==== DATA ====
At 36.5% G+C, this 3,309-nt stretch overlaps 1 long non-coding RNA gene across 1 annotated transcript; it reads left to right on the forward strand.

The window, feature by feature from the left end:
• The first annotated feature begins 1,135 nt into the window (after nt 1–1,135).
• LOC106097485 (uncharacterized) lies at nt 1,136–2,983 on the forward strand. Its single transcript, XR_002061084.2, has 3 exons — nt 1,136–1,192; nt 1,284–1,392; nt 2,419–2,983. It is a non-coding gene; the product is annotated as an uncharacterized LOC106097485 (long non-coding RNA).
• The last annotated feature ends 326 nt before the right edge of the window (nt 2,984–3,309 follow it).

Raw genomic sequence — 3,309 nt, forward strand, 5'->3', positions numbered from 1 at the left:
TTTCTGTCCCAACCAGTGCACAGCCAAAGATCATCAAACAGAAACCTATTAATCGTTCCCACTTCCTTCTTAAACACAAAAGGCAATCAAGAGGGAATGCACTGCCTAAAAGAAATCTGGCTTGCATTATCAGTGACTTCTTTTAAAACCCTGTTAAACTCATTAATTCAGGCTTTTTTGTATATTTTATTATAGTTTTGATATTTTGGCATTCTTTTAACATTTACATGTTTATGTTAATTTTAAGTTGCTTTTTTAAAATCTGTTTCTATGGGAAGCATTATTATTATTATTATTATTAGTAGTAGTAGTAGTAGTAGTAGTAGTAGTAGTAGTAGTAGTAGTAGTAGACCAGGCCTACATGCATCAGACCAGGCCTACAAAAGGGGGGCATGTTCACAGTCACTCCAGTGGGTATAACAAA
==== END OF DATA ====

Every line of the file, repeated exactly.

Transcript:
At 36.5% G+C, this 3,309-nt stretch overlaps 1 long non-coding RNA gene across 1 annotated transcript; it reads left to right on the forward strand.

The window, feature by feature from the left end:
• The first annotated feature begins 1,135 nt into the window (after nt 1–1,135).
• LOC106097485 (uncharacterized) lies at nt 1,136–2,983 on the forward strand. Its single transcript, XR_002061084.2, has 3 exons — nt 1,136–1,192; nt 1,284–1,392; nt 2,419–2,983. It is a non-coding gene; the product is annotated as an uncharacterized LOC106097485 (long non-coding RNA).
• The last annotated feature ends 326 nt before the right edge of the window (nt 2,984–3,309 follow it).

Raw genomic sequence — 3,309 nt, forward strand, 5'->3', positions numbered from 1 at the left:
TTTCTGTCCCAACCAGTGCACAGCCAAAGATCATCAAACAGAAACCTATTAATCGTTCCCACTTCCTTCTTAAACACAAAAGGCAATCAAGAGGGAATGCACTGCCTAAAAGAAATCTGGCTTGCATTATCAGTGACTTCTTTTAAAACCCTGTTAAACTCATTAATTCAGGCTTTTTTGTATATTTTATTATAGTTTTGATATTTTGGCATTCTTTTAACATTTACATGTTTATGTTAATTTTAAGTTGCTTTTTTAAAATCTGTTTCTATGGGAAGCATTATTATTATTATTATTATTAGTAGTAGTAGTAGTAGTAGTAGTAGTAGTAGTAGTAGTAGTAGTAGTAGACCAGGCCTACATGCATCAGACCAGGCCTACAAAAGGGGGGCATGTTCACAGTCACTCCAGTGGGTATAACAAA